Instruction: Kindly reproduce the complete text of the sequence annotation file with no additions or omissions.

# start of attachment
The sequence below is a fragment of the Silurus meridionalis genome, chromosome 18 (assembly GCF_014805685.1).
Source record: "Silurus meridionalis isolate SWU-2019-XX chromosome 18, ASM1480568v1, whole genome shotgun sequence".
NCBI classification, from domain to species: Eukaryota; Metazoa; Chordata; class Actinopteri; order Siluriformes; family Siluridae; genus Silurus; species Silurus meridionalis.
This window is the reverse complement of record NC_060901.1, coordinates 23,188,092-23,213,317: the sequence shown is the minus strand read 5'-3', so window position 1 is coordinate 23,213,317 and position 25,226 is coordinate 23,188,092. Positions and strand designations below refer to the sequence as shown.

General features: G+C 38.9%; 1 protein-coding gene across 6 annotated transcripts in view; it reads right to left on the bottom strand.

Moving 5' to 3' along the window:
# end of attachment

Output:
The sequence below is a fragment of the Silurus meridionalis genome, chromosome 18 (assembly GCF_014805685.1).
Source record: "Silurus meridionalis isolate SWU-2019-XX chromosome 18, ASM1480568v1, whole genome shotgun sequence".
NCBI classification, from domain to species: Eukaryota; Metazoa; Chordata; class Actinopteri; order Siluriformes; family Siluridae; genus Silurus; species Silurus meridionalis.
This window is the reverse complement of record NC_060901.1, coordinates 23,188,092-23,213,317: the sequence shown is the minus strand read 5'-3', so window position 1 is coordinate 23,213,317 and position 25,226 is coordinate 23,188,092. Positions and strand designations below refer to the sequence as shown.

General features: G+C 38.9%; 1 protein-coding gene across 6 annotated transcripts in view; it reads right to left on the bottom strand.

Moving 5' to 3' along the window: